The primary goal of detox is to help manage symptoms of withdrawal and ensure your safety while doing so.8 For many people who use or abuse Ativan, attending detox is the first step they take toward sobriety. However, detox alone is not sufficient addiction treatment and does little to address the underlying causes that contributed to Ativan misuse in the first place.8,10 Since detox is generally the starting point in the treatment journey, it is a good opportunity to make a connection to further care.8 Before discharge from detox, your treatment team will discuss your plans and help connect you to the next step in the recovery journey to make the transition as easy and seamless as possible.8,10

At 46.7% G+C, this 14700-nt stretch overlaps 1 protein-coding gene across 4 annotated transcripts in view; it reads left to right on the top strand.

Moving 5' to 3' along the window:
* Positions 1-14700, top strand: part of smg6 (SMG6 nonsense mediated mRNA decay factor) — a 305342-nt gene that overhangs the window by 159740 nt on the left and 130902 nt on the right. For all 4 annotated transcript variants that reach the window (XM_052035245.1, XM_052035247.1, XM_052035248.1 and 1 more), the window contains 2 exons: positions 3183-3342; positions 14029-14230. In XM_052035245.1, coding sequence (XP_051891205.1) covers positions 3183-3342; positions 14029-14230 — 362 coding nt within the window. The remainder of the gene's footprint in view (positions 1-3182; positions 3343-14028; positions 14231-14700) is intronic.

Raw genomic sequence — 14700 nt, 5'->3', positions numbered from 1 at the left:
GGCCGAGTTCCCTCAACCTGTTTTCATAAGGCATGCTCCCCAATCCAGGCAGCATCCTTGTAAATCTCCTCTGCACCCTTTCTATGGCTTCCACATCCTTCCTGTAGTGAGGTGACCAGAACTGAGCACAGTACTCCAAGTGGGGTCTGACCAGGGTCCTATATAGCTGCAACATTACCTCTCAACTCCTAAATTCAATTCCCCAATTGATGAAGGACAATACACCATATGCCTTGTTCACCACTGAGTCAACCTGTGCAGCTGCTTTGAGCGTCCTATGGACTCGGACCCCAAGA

Post-detox follow-up rehabilitation treatment is a longer-term commitment that is intended to set the stage to create lasting change.8,10 Inpatient and outpatient treatment offer variable periods of treatment, allowing time to address the underlying causes of addiction as well as the physical, mental, emotional, social, financial, behavioral, legal, and occupational consequences associated with it.8,10 This is accomplished through a combination of individual and group therapy sessions, where different behavioral therapy techniques are used to help improve coping and communication skills, teach relapse prevention techniques, and encourage participation in mutual-support groups, which is likely to also be incorporated in your aftercare plan.10 If desired, marital and family counseling sessions can be provided as well.10 Psychiatric care is provided in many facilities as needed.10